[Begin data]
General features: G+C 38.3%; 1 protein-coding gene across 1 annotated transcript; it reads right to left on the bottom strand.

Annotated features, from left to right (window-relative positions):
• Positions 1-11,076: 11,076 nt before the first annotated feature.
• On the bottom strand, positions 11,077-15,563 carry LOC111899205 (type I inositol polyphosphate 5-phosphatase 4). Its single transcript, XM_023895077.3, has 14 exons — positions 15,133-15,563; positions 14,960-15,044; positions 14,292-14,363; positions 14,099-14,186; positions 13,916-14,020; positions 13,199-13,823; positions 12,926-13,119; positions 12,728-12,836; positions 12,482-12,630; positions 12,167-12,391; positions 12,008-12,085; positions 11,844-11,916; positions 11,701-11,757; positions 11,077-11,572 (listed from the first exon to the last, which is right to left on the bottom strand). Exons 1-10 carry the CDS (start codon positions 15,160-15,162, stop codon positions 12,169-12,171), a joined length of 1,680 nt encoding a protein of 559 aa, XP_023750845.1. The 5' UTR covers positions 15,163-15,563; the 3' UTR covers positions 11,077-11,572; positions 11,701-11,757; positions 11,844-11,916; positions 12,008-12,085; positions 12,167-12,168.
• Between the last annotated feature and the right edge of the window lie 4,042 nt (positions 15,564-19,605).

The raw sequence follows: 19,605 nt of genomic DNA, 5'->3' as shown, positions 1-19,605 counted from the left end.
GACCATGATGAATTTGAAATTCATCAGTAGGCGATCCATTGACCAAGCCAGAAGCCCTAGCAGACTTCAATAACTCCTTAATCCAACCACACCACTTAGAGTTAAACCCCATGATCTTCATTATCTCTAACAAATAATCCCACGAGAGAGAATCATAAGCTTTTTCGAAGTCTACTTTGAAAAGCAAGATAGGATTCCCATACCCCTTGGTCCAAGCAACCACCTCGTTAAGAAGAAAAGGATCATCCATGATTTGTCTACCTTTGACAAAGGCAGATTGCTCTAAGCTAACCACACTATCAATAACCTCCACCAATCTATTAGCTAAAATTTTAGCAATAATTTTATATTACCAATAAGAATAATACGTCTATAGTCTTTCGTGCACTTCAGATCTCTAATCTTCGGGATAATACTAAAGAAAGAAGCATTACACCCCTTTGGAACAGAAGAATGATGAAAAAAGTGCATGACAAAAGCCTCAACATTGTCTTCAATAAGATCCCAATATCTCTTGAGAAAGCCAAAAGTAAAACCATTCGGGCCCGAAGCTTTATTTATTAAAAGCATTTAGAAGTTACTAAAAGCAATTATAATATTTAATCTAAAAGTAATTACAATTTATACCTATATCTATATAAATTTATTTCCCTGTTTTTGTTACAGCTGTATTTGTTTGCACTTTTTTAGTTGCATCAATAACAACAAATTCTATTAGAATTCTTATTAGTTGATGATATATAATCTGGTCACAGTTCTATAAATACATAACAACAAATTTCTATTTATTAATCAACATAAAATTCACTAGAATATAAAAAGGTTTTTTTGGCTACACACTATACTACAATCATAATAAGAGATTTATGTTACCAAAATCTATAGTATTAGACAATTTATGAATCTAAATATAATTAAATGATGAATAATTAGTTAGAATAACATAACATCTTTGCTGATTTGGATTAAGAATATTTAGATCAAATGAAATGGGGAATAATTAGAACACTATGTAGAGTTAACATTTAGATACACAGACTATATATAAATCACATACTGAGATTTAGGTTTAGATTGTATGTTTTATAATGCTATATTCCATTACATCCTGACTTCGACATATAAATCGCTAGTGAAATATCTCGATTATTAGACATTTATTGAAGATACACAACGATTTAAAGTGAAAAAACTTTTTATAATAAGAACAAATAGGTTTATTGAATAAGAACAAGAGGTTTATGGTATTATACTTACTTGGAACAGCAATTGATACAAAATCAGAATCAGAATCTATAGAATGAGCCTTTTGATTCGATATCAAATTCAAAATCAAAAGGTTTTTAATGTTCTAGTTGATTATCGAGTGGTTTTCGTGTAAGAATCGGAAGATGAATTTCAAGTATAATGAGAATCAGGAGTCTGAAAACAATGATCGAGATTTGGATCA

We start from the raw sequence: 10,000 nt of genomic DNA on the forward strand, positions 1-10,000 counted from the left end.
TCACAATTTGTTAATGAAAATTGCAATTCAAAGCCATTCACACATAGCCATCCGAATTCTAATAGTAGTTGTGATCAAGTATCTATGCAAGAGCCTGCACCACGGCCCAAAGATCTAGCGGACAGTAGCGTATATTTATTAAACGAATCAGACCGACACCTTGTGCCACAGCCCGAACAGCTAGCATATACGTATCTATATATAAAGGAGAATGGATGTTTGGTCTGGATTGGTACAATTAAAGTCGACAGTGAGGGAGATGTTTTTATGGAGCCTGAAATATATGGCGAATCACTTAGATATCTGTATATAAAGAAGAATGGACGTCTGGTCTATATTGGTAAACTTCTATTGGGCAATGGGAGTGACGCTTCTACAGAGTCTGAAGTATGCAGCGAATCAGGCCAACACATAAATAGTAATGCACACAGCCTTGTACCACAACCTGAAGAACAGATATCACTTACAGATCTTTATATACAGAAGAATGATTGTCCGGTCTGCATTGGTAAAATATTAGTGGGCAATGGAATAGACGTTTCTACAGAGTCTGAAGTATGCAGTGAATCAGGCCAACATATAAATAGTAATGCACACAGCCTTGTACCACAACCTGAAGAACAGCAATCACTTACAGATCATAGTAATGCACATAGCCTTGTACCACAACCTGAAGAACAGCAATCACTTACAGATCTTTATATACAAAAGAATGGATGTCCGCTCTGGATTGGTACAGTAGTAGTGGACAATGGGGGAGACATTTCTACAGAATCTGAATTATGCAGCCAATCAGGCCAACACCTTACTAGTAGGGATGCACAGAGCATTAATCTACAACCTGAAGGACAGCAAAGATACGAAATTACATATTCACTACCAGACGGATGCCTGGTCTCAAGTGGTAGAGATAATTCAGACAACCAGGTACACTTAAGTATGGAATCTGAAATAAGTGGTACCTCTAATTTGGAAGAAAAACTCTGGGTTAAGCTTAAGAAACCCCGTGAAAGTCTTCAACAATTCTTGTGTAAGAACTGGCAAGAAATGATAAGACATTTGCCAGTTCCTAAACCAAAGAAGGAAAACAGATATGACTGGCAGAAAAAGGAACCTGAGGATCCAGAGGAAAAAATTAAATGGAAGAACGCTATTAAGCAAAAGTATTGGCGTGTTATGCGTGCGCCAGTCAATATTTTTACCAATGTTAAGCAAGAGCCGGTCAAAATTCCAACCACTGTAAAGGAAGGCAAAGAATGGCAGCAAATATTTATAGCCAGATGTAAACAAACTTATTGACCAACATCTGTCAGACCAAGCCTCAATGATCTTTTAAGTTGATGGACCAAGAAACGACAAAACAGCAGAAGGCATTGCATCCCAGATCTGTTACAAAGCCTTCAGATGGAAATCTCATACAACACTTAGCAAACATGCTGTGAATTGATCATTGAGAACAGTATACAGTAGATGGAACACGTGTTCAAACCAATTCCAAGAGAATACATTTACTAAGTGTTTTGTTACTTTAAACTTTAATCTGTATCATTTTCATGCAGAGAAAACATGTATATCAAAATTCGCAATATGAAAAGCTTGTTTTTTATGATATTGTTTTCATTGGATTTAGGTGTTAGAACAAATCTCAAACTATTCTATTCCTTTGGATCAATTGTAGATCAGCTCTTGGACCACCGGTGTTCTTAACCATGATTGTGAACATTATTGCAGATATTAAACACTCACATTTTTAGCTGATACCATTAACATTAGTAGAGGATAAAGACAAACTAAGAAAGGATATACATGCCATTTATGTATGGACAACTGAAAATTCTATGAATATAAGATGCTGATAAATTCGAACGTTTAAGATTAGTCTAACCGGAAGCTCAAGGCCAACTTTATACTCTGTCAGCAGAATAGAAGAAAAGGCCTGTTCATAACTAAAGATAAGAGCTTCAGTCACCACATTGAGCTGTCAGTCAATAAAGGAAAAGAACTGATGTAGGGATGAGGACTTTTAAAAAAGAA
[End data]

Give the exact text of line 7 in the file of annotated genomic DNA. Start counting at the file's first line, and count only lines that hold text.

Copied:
GACCATGATGAATTTGAAATTCATCAGTAGGCGATCCATTGACCAAGCCAGAAGCCCTAGCAGACTTCAATAACTCCTTAATCCAACCACACCACTTAGAGTTAAACCCCATGATCTTCATTATCTCTAACAAATAATCCCACGAGAGAGAATCATAAGCTTTTTCGAAGTCTACTTTGAAAAGCAAGATAGGATTCCCATACCCCTTGGTCCAAGCAACCACCTCGTTAAGAAGAAAAGGATCATCCATGATTTGTCTACCTTTGACAAAGGCAGATTGCTCTAAGCTAACCACACTATCAATAACCTCCACCAATCTATTAGCTAAAATTTTAGCAATAATTTTATATTACCAATAAGAATAATACGTCTATAGTCTTTCGTGCACTTCAGATCTCTAATCTTCGGGATAATACTAAAGAAAGAAGCATTACACCCCTTTGGAACAGAAGAATGATGAAAAAAGTGCATGACAAAAGCCTCAACATTGTCTTCAATAAGATCCCAATATCTCTTGAGAAAGCCAAAAGTAAAACCATTCGGGCCCGAAGCTTTATTTATTAAAAGCATTTAGAAGTTACTAAAAGCAATTATAATATTTAATCTAAAAGTAATTACAATTTATACCTATATCTATATAAATTTATTTCCCTGTTTTTGTTACAGCTGTATTTGTTTGCACTTTTTTAGTTGCATCAATAACAACAAATTCTATTAGAATTCTTATTAGTTGATGATATATAATCTGGTCACAGTTCTATAAATACATAACAACAAATTTCTATTTATTAATCAACATAAAATTCACTAGAATATAAAAAGGTTTTTTTGGCTACACACTATACTACAATCATAATAAGAGATTTATGTTACCAAAATCTATAGTATTAGACAATTTATGAATCTAAATATAATTAAATGATGAATAATTAGTTAGAATAACATAACATCTTTGCTGATTTGGATTAAGAATATTTAGATCAAATGAAATGGGGAATAATTAGAACACTATGTAGAGTTAACATTTAGATACACAGACTATATATAAATCACATACTGAGATTTAGGTTTAGATTGTATGTTTTATAATGCTATATTCCATTACATCCTGACTTCGACATATAAATCGCTAGTGAAATATCTCGATTATTAGACATTTATTGAAGATACACAACGATTTAAAGTGAAAAAACTTTTTATAATAAGAACAAATAGGTTTATTGAATAAGAACAAGAGGTTTATGGTATTATACTTACTTGGAACAGCAATTGATACAAAATCAGAATCAGAATCTATAGAATGAGCCTTTTGATTCGATATCAAATTCAAAATCAAAAGGTTTTTAATGTTCTAGTTGATTATCGAGTGGTTTTCGTGTAAGAATCGGAAGATGAATTTCAAGTATAATGAGAATCAGGAGTCTGAAAACAATGATCGAGATTTGGATCA